January 20, 2009

Welcome President Barack Obama

President Obama Takes the Oath of Office
 Reuters Foto of Obama

I guess that I am an old man now. I have seen changes that were beyond my ken as a boy and a young man. The election and inauguration of Barack Obama came as a complete surprise to me. As a young man, I struggled against racism and war. I opposed the economic system we call capitalism because of its brutality, its ability to inflict pain and suffering without a rational reason. Folks around the world are getting a strong dose of this pain today as millions are laid-off and tens of thousands lose their homes. In recent years I have been overwhelmed by cynicism, in the realization that my dreams for a better America would likely never come to fruition, because the American people would never change their selfish, backward ways.
But one thing has changed.

Moments ago, I was filled with emotion as Barack Obama was inaugurated and became the forty-fourth president of the United Sates of America. He has inspired millions here and around the world to be selfless and forward thinking. The new president also marks a huge step toward the ending of racism in the USA. This has been one of my life long goals. So I must say:
Welcome President Barack Obama. Thank you for rekindling hope and optimism in the likes of me. May you successfully guide the American people to fully embrace its ideals of peace, freedom and justice for all!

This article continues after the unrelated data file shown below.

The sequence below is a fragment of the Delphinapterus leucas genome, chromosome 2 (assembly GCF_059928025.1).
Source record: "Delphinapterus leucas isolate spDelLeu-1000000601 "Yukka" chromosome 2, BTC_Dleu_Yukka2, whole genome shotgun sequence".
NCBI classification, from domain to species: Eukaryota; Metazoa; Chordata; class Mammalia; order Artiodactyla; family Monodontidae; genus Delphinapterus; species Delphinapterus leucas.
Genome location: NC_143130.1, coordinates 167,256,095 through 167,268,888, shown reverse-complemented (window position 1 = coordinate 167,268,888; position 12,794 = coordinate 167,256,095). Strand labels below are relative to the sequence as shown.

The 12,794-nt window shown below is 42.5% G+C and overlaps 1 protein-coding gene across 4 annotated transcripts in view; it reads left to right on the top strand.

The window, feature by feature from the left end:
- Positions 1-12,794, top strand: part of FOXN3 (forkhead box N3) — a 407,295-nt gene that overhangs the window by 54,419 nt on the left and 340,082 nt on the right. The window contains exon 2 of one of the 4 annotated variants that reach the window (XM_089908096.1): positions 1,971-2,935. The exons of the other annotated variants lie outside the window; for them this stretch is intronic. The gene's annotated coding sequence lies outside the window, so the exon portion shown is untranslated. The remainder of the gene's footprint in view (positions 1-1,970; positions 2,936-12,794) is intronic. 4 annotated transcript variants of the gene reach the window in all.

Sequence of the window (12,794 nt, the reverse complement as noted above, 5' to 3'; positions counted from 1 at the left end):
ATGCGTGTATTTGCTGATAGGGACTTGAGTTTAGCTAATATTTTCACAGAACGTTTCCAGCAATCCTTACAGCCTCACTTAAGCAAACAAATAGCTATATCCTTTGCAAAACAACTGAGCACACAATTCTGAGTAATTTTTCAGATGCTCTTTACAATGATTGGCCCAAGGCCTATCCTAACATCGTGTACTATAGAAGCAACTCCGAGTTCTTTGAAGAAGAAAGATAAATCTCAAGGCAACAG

If you had told me even ten years ago that we would have a black president in ten years, I would have said that it was impossible. Perhaps, in twenty years, when my children's generation took power. Maybe, then. Well, it only took ten years, not twenty or thirty. It took the worst president in a hundred years to lay the foundation for the change. But still it came. He is twelve years older than my daughter. He graduated from high school in the late 1970's. When my kids were in high school, I knew that racial prejudice was clearly waning. The color line was disappearing. I could see it in the interrelations of my children and their friends. I knew that it was more than the values that Betty and I passed along, because it was not just our kids that were changing. It was our children and their friends and their generation, free of the racial bias of previous generations who elected President Obama.

Race is not and has never been simply about the color of one's skin or who your parents were. It has been the justification for oppressing a large portion of the working class by providing privilege to the majority of workers. This system of black oppression and white privilege is what racism has been in the USA. The system fostered personal prejudice and bias, which were internal justifications for preserving a system from which every white person has benefited. In the last 50 years, in zigs and zags of two steps forward and one step back, the system has been eroded. Tendrils of this dying social relation will continue to do harm. Let us hope that President Obama will be able to finally lay racism to rest in the ash heap of history.

A Prescription for Health Care